The AMA believes that the Abecedarian approach has a very strong track-record of success in protecting against some of the significant adverse later-life outcomes of a poor start to life. Australian governments must focus more on this success, and target resources to support its widespread implementation for Aboriginal and Torres Strait Islander families in need.
The Central Australian Aboriginal Congress – Prevention and Early Intervention Programs
The Central Australian Aboriginal Congress in Alice Springs (‘Congress’) has pioneered the extension of its Aboriginal and Torres Strait Islander primary care services by incorporating a coordinated set of early intervention and preventive programs targeting early childhood. These show promising early results and include:
- the Australian Nursing Family Partnership Program (ANFPP);
- the Healthy Kids Clinic (HKC) - routine comprehensive child health checks for all children aged 0-5 years and maintains immunisation schedules;
- Targeted Family Support Services (TFSS) and Intensive Family Support (IFS) working with at-risk children and families;
- the Child Health Outreach Program (CHOP) providing intensive support for children to age 12 with chronic health conditions and social barriers to accessing services;
- the Multifunctional Aboriginal Children (MAC) Long Day Care Facility co-located with the primary health service, and
- the Congress Preschool Readiness Program – which has the goal of closing the wellbeing gap for Aboriginal children by age five.
The co-location of these programs enables useful synergies in identifying and addressing cumulative health and psychosocial issues impacting on development and early learning. More details can be found at Prevention and Early Intervention Programs.
Gujaga Multifunctional Aboriginal Children’s Service (MACS) in La Perouse, NSW, & Noogaleek (MACS) in Wollongong, NSW
Gujaga MACS is a transition to school program which works with local schools to offer a series of structured school orientation sessions for their preschool aged children. Often accompanied by family members, children are introduced to the school staff, environment, new rules and structures before they begin school the following year. Children are often ‘buddied up’ with primary school children, and participate in classroom activities, meet the Principal and other school staff, and explore the school. Gujaga staff take photos of the children in different parts of the school – such as the playground, library, classrooms, and with their new teacher. These are then put into a transition booklet for each child, which also contains the new school rules, the child’s reflections on their visit/s, and photos of their friends who will also be going to the same school. These booklets form a valuable resource to help familiarise children and their families with school and prepare them for the upcoming transition.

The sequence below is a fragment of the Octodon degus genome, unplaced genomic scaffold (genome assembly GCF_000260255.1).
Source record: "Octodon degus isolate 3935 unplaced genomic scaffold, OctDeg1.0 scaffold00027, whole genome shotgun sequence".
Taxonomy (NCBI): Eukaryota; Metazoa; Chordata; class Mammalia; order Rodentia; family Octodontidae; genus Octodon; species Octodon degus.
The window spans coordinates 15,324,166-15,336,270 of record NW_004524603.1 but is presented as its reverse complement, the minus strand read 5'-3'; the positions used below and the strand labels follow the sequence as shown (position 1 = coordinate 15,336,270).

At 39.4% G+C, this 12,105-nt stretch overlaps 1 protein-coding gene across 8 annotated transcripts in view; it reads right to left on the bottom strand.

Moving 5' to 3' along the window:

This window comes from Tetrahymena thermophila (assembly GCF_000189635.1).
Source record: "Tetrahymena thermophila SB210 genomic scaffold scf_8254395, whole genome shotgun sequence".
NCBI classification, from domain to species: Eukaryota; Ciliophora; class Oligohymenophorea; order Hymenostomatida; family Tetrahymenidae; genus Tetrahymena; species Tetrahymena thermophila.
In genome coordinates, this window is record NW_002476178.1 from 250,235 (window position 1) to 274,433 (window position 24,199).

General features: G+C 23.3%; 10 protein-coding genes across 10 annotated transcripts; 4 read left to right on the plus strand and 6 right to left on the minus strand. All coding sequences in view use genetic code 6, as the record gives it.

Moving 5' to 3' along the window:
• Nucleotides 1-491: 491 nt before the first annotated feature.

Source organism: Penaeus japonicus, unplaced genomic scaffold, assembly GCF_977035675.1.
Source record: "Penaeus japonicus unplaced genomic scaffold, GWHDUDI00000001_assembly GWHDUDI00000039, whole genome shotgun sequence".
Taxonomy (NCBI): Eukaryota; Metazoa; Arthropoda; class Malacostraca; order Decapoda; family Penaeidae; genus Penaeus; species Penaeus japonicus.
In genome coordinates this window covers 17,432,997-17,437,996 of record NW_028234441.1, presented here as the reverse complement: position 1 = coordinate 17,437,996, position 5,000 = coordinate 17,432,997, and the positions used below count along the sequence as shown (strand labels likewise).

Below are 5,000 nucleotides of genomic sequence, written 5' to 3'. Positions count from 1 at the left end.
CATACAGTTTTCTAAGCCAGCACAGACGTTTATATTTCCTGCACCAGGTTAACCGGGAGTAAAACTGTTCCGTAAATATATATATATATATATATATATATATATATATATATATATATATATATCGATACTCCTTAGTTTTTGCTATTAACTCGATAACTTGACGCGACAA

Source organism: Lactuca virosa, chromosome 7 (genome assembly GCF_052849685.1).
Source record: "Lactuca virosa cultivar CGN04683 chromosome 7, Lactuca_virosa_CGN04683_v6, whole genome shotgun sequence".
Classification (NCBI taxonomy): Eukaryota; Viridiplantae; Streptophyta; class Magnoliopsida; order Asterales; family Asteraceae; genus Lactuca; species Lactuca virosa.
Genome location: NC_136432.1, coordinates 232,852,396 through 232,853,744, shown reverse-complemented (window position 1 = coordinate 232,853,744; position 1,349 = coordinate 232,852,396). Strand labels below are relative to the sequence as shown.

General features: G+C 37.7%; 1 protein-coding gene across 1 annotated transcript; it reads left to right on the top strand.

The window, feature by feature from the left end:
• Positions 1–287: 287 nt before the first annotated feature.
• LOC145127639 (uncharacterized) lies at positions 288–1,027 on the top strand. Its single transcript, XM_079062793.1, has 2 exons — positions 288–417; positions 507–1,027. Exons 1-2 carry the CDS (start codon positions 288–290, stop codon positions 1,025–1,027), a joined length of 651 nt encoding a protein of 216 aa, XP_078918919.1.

Noogaleek MACS delivers a year-long transition program in the year prior to school. The program focuses on three aspects; an intentional, structured school readiness teaching program; individual case management to address any health or developmental issues a child may have; and a series of school orientation visits. The service also works to support families through the transition, assisting with school paperwork and providing a supporting bridge to initiate and foster the relationship between the school and family. This is particularly important for Aboriginal and Torres Strait Islander families who may feel anxiety about school due to their own negative experiences, and who therefore need targeted support to develop trust and feel welcome within a school environment. The approach focuses on looking at each child in the context of his or her family and removing any potential obstacle that could hinder children successfully beginning school. Critical also is instilling in children a love of learning, a positive association with school, and a high sense of self-esteem and identity.
Echuca East Primary SchoolVictoria
Echuca East Primary School works with its Koorie Engagement Support Officer, local Aboriginal elders, families and community to provide a holistic approach to transition to school. The transition program is fully embedded within the school, and led by the school’s Leadership Team, including the Assistant Principal and the Koorie Engagement Support Officer. Transition is viewed as a shared school and community issue, and the Leadership Team works with local early childhood educators and families to ensure that they have a thorough understanding of each child coming in to the school. This information then provides an individualised, positive transition process for each child.
The New South Wales Intensive Family Support Service (IFSS)
The New South Wales IFSS provides intensive, in-home crisis intervention, practical assistance, counselling, skill development in parenting, along with regular monitoring. The IFFS provides family preservation services to reduce the need for out-of-home care for children at risk of entering care but assessed as not at imminent risk. The introduction of this service extended the spectrum of NSW family prevention and early intervention services to better address varying levels of family support needs.
Tyerrtye Arntarnte-Areme Service
The Central Australian Aboriginal Congress (CAAC) in Alice Springs provides two family support programs. The first program, provided through its Targeted Family Support Service, aims to prevent children becoming at-risk for future involvement with the child protection system. The second program, the Intensive Family Support Service, works with families with a need for higher levels of support to ensure that children aged 0–12 years have their physical and emotional needs met, receive the care and supervision they need to remain safe and happy, receive the right medical treatment when needed, and have access to education and other learning environments.